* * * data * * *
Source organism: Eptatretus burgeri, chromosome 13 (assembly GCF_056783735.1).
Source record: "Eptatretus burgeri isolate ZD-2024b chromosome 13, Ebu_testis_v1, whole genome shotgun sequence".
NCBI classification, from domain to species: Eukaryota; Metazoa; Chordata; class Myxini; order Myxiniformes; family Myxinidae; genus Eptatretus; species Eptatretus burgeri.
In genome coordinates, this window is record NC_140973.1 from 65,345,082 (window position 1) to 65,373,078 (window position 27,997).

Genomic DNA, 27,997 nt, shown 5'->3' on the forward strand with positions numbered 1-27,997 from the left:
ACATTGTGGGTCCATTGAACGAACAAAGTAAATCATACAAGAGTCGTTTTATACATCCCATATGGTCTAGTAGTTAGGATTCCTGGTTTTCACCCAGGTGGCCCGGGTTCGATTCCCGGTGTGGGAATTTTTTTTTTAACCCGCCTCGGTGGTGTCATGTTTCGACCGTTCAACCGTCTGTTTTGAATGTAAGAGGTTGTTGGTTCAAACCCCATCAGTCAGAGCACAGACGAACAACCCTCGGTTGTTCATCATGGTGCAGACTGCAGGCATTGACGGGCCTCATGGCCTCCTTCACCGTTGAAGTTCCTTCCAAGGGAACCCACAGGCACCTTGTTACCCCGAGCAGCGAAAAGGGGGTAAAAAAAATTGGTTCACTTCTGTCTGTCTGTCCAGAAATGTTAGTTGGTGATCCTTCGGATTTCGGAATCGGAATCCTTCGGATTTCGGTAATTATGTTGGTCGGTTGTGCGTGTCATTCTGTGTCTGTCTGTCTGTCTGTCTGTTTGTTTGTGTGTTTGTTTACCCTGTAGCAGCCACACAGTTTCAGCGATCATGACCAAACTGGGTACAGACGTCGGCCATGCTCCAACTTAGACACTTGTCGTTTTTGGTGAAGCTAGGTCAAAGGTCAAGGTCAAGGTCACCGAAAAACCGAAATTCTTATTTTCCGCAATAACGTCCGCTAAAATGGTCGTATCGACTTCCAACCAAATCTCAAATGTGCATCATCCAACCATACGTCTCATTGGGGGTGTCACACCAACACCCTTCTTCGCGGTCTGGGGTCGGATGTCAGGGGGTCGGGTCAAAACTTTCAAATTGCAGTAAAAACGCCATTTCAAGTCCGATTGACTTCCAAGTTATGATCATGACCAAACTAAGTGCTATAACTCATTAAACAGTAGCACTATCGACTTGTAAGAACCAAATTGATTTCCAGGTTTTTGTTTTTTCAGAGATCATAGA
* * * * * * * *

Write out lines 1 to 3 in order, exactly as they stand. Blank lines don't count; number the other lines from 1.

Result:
Source organism: Eptatretus burgeri, chromosome 13 (assembly GCF_056783735.1).
Source record: "Eptatretus burgeri isolate ZD-2024b chromosome 13, Ebu_testis_v1, whole genome shotgun sequence".
NCBI classification, from domain to species: Eukaryota; Metazoa; Chordata; class Myxini; order Myxiniformes; family Myxinidae; genus Eptatretus; species Eptatretus burgeri.